Application of the Improved City Blueprint Framework in 45 Municipalities and Regions

Steven H A Koop, Cornelis J. van Leeuwen*

*Corresponding author for this work

Research output: Contribution to journalArticleAcademicpeer-review


Rapid urbanization, water pollution, climate change and inadequate maintenance of water and wastewater infrastructures in cities may lead to flooding, water scarcity, adverse health effects, and rehabilitation costs that may overwhelm the resilience of cities. Furthermore, Integrated Water Resources Management (IWRM) is hindered by water governance gaps. We have analyzed IWRM in 45 municipalities and regions divided over 27 countries using the improved City Blueprint® Framework (CBF). The CBF incorporates solely performance-oriented indicators that more accurately measure the city’s own efforts and performances to improve its IWRM. We have also analyzed the trends and pressures (on which the city’s IWRM has a negligible influence). The Trends and Pressure Framework (TPF) creates awareness of the most stressing topics that either hamper or, on the contrary, pose opportunity windows for IWRM. The improved Blue City Index (BCI*) and the Trends and Pressures Index (TPI; the arithmetic mean of all TPF indicators) have been compared with other city descriptors. The BCI* and TPI showed a significant and negative Pearson correlation (r = −0.83). This implies that cities with pressing needs to improve their IWRM also face the highest environmental, financial and/or social limitations. The BCI* and TPI correlate significantly with the ND-GAIN climate readiness index (r = 0.86; r = −0.94), the environmental awareness index (r = 0.85; r = −0.85), the European green city index (r = 0.86; r = −0.85) and various World Bank governance indicators. Based on a hierarchical clustering of the 45 municipalities and regions, 5 different levels of sustainability of urban IWRM could be distinguished, i.e., (1) cities lacking basic water services, (2) wasteful cities, (3) water efficient cities, (4) resource efficient and adaptive cities, and (5) water wise cities. This categorization, as well as the CBF and TPF are heuristic approaches to speed up the transition towards water wise cities.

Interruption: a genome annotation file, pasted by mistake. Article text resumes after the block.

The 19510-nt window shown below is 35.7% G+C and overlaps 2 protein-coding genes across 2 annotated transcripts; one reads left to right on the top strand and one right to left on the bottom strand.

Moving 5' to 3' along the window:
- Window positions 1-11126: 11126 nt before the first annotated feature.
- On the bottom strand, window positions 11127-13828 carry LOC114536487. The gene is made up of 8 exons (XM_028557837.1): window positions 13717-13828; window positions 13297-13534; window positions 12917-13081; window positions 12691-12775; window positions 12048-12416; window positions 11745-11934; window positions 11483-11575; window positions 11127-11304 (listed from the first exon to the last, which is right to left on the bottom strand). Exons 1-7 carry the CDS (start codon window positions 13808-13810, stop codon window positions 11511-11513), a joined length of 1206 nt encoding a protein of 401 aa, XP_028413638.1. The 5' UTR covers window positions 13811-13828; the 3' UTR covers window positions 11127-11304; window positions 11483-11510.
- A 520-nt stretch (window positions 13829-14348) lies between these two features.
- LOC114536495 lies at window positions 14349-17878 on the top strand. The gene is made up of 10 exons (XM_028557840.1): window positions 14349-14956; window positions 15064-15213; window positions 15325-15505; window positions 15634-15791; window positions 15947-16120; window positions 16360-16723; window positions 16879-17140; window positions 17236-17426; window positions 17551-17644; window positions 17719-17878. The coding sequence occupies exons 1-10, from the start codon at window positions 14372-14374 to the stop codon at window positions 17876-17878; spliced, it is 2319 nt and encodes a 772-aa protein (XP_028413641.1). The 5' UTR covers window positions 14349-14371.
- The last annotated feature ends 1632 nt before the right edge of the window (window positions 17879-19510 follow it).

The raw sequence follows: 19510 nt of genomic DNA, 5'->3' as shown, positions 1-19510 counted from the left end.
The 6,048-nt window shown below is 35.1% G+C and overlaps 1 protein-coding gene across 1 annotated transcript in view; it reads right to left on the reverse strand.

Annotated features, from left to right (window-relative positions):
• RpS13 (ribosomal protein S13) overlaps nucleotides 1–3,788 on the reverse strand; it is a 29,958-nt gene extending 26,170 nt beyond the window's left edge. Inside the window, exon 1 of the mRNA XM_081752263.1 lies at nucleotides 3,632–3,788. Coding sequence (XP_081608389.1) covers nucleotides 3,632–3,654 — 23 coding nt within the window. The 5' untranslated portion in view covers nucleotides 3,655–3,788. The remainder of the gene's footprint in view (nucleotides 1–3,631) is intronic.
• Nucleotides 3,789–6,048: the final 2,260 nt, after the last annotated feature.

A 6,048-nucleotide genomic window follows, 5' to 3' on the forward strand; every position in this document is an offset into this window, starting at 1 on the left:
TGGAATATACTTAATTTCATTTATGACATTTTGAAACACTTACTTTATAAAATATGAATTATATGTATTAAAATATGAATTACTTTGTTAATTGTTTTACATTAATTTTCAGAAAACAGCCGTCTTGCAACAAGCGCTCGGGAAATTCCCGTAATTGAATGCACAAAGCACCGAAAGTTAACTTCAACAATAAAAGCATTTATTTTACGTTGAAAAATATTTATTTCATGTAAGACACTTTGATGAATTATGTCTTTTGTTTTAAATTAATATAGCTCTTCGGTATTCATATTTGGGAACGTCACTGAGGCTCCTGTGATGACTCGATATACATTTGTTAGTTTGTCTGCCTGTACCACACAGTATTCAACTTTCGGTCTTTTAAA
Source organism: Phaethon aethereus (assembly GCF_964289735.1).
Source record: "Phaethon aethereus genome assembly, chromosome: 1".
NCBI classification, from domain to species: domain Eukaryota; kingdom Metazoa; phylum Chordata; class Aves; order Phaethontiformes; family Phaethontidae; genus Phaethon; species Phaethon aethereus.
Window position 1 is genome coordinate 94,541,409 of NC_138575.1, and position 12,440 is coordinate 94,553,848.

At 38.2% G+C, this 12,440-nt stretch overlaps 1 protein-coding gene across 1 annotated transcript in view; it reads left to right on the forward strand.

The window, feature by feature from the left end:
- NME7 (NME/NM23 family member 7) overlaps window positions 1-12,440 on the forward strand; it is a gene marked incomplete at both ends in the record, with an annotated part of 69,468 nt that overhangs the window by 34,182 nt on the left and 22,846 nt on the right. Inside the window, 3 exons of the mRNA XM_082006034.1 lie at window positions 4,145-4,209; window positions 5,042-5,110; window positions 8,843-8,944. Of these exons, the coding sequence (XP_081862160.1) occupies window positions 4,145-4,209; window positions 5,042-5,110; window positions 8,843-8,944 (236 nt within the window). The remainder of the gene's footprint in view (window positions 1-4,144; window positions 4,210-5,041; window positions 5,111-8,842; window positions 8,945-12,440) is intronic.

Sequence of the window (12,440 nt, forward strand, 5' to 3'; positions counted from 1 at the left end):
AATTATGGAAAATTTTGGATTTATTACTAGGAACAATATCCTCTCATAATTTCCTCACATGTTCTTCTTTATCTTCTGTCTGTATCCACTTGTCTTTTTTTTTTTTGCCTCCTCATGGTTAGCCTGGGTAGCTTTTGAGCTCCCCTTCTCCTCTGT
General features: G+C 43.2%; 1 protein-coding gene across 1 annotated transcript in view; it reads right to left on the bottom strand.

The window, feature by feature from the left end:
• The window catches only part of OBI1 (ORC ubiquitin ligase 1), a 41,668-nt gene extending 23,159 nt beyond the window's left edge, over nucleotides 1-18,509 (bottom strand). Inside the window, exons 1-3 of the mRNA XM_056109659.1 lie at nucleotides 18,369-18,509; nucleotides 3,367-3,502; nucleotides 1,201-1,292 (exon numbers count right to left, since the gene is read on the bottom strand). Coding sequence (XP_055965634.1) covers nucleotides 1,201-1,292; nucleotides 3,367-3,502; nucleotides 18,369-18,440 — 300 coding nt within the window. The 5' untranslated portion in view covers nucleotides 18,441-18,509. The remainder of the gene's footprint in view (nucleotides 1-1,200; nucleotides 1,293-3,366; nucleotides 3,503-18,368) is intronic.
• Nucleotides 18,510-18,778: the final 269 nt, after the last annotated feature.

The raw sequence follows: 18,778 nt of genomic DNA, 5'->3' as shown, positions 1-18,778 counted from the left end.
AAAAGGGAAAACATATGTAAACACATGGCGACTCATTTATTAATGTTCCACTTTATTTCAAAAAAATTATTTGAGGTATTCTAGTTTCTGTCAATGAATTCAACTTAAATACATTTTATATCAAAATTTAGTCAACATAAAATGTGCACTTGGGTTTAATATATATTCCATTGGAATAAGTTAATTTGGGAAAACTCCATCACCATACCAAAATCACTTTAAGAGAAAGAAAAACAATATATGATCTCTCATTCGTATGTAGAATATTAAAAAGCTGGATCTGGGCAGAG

Original languageEnglish
Pages (from-to)4629-4647
Number of pages19
JournalWater Resources Management
Issue number13
Publication statusPublished - 19 Aug 2015


  • Blue City Index®
  • Climate adaptation
  • Sustainability indicators
  • Waste treatment
  • Water management


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